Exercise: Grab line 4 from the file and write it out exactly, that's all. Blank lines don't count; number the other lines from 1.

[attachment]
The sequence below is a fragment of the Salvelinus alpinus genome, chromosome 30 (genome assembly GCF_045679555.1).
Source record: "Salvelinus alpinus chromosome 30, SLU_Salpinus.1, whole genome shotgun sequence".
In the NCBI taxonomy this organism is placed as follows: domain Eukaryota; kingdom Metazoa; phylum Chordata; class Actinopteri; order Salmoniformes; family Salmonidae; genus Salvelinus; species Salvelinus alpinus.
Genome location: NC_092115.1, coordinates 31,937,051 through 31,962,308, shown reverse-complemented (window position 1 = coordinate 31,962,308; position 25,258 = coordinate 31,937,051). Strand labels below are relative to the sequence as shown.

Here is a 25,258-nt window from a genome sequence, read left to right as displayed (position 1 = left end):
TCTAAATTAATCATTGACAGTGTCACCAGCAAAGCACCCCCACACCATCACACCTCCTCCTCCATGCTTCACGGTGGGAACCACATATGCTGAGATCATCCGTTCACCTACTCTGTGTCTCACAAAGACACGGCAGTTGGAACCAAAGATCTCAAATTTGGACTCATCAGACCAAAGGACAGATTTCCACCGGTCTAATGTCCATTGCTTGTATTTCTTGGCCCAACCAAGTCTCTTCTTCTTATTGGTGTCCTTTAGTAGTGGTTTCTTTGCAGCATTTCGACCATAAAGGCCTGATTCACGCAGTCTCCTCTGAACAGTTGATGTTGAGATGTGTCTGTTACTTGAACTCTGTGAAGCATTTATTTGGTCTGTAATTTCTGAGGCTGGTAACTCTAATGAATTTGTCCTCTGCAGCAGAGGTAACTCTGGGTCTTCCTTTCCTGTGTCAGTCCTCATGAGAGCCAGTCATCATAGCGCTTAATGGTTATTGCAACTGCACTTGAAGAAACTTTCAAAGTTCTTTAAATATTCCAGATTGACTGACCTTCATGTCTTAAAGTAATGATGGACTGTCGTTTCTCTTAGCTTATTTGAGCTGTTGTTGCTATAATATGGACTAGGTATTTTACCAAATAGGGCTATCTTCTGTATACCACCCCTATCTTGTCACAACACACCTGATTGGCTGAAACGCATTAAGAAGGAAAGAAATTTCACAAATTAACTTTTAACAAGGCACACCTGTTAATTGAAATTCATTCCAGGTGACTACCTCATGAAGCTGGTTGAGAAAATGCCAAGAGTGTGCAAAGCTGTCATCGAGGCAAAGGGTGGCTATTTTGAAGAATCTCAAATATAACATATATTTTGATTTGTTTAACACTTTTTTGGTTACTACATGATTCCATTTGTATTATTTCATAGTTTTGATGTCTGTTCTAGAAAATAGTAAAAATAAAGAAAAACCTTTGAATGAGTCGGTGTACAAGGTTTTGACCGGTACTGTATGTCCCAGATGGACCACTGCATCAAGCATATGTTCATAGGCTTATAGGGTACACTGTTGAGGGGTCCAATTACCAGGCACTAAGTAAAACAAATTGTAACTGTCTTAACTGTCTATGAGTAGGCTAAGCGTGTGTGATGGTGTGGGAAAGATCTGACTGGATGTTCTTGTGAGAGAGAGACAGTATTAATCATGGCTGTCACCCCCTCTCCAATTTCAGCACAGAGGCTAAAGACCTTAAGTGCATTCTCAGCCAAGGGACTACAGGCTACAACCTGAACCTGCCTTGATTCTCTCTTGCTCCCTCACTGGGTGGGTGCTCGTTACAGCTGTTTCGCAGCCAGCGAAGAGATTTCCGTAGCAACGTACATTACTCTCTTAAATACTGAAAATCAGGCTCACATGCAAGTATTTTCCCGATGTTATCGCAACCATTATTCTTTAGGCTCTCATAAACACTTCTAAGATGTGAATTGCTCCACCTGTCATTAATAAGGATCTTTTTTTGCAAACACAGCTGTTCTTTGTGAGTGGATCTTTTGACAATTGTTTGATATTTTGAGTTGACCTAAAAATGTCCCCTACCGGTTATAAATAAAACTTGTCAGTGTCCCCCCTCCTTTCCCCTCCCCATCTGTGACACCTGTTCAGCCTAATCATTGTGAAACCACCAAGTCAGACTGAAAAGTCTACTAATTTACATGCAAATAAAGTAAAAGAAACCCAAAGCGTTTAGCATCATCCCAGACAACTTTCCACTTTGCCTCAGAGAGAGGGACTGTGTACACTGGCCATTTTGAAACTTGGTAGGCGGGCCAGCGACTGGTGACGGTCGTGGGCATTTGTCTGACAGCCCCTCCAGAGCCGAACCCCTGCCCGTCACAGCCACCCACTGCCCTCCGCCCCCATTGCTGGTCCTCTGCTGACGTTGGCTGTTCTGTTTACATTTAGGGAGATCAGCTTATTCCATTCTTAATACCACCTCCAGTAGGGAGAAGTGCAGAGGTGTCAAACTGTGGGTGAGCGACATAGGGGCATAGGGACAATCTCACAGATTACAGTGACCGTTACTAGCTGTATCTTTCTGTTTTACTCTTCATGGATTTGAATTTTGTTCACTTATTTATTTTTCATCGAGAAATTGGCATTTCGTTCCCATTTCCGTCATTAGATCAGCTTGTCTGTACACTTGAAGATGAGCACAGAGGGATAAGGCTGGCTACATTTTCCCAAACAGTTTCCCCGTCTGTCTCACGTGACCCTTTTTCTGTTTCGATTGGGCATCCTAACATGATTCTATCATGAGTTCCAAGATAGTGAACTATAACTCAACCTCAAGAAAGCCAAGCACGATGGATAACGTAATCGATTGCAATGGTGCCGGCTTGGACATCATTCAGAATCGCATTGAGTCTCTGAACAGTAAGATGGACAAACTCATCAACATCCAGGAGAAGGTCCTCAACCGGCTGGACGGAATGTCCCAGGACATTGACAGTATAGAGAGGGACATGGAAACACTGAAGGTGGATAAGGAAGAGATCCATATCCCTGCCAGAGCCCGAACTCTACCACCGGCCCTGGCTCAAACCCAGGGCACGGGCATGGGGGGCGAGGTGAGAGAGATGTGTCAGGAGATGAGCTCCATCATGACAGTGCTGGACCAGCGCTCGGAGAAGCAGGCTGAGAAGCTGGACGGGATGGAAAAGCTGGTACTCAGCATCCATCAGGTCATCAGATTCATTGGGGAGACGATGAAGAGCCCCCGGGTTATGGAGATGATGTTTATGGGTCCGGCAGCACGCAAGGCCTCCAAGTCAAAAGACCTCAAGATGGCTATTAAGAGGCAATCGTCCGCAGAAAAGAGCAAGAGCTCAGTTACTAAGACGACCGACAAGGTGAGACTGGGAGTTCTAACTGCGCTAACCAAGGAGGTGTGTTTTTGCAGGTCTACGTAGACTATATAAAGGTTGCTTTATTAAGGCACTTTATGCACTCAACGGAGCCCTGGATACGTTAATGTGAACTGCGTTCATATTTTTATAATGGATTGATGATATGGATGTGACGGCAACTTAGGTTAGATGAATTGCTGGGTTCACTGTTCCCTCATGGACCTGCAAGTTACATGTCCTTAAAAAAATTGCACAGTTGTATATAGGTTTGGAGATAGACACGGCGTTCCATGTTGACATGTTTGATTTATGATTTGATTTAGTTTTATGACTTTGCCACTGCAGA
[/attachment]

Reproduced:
Genome location: NC_092115.1, coordinates 31,937,051 through 31,962,308, shown reverse-complemented (window position 1 = coordinate 31,962,308; position 25,258 = coordinate 31,937,051). Strand labels below are relative to the sequence as shown.